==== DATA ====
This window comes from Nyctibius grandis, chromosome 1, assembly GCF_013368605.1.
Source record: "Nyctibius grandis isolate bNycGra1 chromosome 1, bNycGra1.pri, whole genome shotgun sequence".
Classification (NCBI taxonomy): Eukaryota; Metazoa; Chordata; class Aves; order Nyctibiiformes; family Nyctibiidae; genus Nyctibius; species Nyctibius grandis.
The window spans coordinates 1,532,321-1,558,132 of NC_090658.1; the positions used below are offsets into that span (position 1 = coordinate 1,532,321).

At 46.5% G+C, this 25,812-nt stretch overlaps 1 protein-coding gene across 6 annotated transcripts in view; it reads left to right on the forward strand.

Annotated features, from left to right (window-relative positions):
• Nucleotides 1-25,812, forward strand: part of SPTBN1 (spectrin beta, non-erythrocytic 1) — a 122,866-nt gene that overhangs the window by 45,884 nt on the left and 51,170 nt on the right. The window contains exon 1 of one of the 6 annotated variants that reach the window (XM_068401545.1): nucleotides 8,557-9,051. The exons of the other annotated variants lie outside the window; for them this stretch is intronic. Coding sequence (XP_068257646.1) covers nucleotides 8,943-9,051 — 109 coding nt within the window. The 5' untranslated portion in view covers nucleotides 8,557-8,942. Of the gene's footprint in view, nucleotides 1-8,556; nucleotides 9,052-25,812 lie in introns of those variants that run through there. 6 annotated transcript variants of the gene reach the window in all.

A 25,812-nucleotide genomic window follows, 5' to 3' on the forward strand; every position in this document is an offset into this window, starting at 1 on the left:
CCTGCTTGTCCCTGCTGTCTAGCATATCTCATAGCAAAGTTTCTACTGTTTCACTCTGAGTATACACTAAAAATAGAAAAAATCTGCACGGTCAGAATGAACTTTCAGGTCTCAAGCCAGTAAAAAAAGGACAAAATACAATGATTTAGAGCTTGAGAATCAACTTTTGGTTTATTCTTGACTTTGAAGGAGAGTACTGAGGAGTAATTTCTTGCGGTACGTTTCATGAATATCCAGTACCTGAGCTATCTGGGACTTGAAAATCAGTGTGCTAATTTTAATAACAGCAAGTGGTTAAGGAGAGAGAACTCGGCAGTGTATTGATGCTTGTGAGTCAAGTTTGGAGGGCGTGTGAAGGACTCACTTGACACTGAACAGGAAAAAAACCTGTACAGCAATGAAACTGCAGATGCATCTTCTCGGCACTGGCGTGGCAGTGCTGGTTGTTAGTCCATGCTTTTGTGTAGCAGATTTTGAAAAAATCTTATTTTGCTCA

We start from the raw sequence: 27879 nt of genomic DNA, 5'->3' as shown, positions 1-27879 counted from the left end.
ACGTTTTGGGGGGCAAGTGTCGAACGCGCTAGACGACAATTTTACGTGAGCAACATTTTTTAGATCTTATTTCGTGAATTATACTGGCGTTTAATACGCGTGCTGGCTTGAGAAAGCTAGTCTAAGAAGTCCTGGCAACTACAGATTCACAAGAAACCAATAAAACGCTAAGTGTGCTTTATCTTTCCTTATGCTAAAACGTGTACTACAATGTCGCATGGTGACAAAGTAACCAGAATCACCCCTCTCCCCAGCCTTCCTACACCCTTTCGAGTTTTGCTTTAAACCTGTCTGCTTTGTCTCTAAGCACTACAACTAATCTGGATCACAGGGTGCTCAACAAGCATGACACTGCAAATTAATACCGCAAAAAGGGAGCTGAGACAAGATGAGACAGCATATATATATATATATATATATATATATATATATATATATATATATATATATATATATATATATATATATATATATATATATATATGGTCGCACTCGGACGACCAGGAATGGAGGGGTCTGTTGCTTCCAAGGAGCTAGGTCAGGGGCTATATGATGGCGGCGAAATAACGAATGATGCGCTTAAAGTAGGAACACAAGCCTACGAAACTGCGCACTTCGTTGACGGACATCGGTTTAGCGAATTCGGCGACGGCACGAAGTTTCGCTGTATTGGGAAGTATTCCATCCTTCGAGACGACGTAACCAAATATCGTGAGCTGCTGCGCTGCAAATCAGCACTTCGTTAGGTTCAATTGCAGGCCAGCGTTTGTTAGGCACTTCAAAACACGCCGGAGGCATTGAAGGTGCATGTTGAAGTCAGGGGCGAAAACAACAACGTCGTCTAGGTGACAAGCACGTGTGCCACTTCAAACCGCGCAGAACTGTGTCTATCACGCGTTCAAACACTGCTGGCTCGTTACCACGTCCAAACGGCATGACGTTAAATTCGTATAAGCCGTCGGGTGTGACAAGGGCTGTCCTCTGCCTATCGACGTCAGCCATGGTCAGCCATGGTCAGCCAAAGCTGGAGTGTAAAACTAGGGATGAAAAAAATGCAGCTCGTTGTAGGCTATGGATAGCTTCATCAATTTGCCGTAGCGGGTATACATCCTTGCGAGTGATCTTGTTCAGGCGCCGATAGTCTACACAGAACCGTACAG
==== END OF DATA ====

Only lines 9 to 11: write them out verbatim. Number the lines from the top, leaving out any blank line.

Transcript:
CCTGCTTGTCCCTGCTGTCTAGCATATCTCATAGCAAAGTTTCTACTGTTTCACTCTGAGTATACACTAAAAATAGAAAAAATCTGCACGGTCAGAATGAACTTTCAGGTCTCAAGCCAGTAAAAAAAGGACAAAATACAATGATTTAGAGCTTGAGAATCAACTTTTGGTTTATTCTTGACTTTGAAGGAGAGTACTGAGGAGTAATTTCTTGCGGTACGTTTCATGAATATCCAGTACCTGAGCTATCTGGGACTTGAAAATCAGTGTGCTAATTTTAATAACAGCAAGTGGTTAAGGAGAGAGAACTCGGCAGTGTATTGATGCTTGTGAGTCAAGTTTGGAGGGCGTGTGAAGGACTCACTTGACACTGAACAGGAAAAAAACCTGTACAGCAATGAAACTGCAGATGCATCTTCTCGGCACTGGCGTGGCAGTGCTGGTTGTTAGTCCATGCTTTTGTGTAGCAGATTTTGAAAAAATCTTATTTTGCTCA

We start from the raw sequence: 27879 nt of genomic DNA, 5'->3' as shown, positions 1-27879 counted from the left end.
ACGTTTTGGGGGGCAAGTGTCGAACGCGCTAGACGACAATTTTACGTGAGCAACATTTTTTAGATCTTATTTCGTGAATTATACTGGCGTTTAATACGCGTGCTGGCTTGAGAAAGCTAGTCTAAGAAGTCCTGGCAACTACAGATTCACAAGAAACCAATAAAACGCTAAGTGTGCTTTATCTTTCCTTATGCTAAAACGTGTACTACAATGTCGCATGGTGACAAAGTAACCAGAATCACCCCTCTCCCCAGCCTTCCTACACCCTTTCGAGTTTTGCTTTAAACCTGTCTGCTTTGTCTCTAAGCACTACAACTAATCTGGATCACAGGGTGCTCAACAAGCATGACACTGCAAATTAATACCGCAAAAAGGGAGCTGAGACAAGATGAGACAGCATATATATATATATATATATATATATATATATATATATATATATATATATATATATATATATATATATATATATATATATATATATGGTCGCACTCGGACGACCAGGAATGGAGGGGTCTGTTGCTTCCAAGGAGCTAGGTCAGGGGCTATATGATGGCGGCGAAATAACGAATGATGCGCTTAAAGTAGGAACACAAGCCTACGAAACTGCGCACTTCGTTGACGGACATCGGTTTAGCGAATTCGGCGACGGCACGAAGTTTCGCTGTATTGGGAAGTATTCCATCCTTCGAGACGACGTAACCAAATATCGTGAGCTGCTGCGCTGCAAATCAGCACTTCGTTAGGTTCAATTGCAGGCCAGCGTTTGTTAGGCACTTCAAAACACGCCGGAGGCATTGAAGGTGCATGTTGAAGTCAGGGGCGAAAACAACAACGTCGTCTAGGTGACAAGCACGTGTGCCACTTCAAACCGCGCAGAACTGTGTCTATCACGCGTTCAAACACTGCTGGCTCGTTACCACGTCCAAACGGCATGACGTTAAATTCGTATAAGCCGTCGGGTGTGACAAGGGCTGTCCTCTGCCTATCGACGTCAGCCATGGTCAGCCATGGTCAGCCAAAGCTGGAGTGTAAAACTAGGGATGAAAAAAATGCAGCTCGTTGTAGGCTATGGATAGCTTCATCAATTTGCCGTAGCGGGTATACATCCTTGCGAGTGATCTTGTTCAGGCGCCGATAGTCTACACAGAACCGTACAG